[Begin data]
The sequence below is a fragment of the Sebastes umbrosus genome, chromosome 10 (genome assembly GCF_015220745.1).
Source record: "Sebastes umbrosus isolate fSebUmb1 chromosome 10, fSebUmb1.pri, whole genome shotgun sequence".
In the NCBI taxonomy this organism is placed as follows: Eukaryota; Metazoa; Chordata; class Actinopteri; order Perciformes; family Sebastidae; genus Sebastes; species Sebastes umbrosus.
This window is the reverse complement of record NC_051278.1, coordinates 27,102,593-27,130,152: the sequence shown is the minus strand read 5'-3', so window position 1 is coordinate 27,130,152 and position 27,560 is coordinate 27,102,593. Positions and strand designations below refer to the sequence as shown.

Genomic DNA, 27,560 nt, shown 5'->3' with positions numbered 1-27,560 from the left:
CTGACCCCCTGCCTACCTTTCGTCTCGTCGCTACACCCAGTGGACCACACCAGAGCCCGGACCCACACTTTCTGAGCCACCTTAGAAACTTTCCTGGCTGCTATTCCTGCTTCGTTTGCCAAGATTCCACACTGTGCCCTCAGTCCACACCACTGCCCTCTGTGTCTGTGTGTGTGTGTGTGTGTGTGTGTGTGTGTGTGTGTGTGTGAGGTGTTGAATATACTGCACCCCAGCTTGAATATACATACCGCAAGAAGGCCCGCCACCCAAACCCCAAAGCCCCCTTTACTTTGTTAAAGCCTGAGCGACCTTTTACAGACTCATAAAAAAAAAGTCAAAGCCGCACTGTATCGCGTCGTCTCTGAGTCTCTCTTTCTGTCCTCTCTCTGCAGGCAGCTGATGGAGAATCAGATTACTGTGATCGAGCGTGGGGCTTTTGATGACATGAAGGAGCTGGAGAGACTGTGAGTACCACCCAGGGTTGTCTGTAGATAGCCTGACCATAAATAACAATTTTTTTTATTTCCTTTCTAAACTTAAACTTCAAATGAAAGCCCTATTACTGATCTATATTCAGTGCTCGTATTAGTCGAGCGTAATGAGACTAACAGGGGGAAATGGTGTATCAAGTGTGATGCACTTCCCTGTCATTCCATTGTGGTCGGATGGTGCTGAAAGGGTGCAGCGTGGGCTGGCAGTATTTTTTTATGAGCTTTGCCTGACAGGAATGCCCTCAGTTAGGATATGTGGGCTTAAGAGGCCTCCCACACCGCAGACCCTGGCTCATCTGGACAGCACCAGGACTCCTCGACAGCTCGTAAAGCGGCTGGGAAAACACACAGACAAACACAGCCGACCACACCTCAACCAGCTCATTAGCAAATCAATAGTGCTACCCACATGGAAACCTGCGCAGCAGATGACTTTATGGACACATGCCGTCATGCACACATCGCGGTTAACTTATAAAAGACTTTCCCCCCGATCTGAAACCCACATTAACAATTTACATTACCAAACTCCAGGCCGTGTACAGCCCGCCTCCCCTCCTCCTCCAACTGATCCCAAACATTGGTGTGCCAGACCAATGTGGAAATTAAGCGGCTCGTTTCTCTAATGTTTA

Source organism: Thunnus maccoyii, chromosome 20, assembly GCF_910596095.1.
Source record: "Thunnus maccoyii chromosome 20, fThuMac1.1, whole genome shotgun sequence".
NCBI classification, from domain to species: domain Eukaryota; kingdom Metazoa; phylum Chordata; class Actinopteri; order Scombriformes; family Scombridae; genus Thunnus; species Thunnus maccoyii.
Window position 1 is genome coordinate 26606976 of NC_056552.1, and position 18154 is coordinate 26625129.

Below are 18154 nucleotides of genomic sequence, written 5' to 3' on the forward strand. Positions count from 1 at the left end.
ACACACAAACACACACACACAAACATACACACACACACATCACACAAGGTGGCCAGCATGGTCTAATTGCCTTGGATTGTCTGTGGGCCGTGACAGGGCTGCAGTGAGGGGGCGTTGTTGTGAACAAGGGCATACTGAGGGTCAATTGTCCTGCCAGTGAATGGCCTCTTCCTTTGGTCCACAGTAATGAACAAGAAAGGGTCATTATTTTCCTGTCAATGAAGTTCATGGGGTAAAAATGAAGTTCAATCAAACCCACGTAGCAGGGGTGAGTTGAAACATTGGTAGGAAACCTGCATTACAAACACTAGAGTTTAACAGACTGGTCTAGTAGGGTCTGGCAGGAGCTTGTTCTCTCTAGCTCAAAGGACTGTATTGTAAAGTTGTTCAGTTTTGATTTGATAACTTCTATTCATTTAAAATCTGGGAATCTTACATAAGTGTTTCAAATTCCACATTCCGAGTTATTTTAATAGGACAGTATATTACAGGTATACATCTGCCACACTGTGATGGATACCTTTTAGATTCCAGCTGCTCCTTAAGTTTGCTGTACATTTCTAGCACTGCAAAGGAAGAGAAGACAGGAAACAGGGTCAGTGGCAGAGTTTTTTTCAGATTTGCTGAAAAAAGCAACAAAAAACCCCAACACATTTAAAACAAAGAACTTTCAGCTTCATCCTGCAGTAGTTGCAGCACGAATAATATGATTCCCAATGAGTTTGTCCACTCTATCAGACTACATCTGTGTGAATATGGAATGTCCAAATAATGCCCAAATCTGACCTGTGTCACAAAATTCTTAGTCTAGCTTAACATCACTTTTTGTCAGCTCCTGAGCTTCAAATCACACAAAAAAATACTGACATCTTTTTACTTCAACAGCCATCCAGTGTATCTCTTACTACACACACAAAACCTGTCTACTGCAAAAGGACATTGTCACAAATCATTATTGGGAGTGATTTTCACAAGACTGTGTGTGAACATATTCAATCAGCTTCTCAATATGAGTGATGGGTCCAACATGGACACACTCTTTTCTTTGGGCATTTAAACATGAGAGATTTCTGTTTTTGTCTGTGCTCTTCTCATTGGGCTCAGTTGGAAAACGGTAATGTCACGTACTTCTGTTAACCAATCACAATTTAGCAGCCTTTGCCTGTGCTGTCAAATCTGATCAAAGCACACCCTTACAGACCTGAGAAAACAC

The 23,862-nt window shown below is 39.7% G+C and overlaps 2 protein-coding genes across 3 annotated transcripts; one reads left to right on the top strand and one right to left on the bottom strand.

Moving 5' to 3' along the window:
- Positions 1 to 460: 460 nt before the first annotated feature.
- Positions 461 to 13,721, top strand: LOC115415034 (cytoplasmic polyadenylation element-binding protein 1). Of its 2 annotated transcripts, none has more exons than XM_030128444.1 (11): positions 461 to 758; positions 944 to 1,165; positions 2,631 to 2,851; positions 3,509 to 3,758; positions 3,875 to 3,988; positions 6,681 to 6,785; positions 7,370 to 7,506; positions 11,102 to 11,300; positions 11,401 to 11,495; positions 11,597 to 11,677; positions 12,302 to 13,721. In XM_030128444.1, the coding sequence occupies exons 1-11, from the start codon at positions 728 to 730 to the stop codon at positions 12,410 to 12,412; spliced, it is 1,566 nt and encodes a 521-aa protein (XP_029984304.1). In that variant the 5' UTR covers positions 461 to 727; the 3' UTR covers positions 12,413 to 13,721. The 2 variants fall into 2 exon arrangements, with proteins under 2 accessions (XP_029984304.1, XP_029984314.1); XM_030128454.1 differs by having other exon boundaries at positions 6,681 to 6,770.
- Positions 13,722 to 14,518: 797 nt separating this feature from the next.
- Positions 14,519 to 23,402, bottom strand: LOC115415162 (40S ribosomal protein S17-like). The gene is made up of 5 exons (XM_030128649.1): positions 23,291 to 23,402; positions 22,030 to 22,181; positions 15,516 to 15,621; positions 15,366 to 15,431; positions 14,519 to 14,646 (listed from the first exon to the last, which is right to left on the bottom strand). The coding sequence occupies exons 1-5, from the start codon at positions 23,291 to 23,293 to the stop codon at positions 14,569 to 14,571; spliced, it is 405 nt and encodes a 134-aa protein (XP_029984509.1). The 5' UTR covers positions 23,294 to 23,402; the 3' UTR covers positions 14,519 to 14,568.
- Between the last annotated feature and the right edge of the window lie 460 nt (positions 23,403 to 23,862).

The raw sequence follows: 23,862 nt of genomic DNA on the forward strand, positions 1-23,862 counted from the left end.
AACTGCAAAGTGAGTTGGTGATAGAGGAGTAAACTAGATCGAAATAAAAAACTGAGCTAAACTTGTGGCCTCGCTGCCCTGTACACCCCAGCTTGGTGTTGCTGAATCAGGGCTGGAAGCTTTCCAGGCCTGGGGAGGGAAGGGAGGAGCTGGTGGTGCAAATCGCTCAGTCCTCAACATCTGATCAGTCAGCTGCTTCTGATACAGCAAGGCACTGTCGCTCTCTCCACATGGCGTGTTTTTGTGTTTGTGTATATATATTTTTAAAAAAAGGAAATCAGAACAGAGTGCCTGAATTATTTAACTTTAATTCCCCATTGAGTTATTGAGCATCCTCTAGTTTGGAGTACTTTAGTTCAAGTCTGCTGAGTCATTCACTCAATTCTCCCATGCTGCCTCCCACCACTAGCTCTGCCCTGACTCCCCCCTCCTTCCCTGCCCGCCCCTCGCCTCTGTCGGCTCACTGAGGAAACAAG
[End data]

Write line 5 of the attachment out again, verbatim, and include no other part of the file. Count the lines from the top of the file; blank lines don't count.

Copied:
Genomic DNA, 27,560 nt, shown 5'->3' with positions numbered 1-27,560 from the left: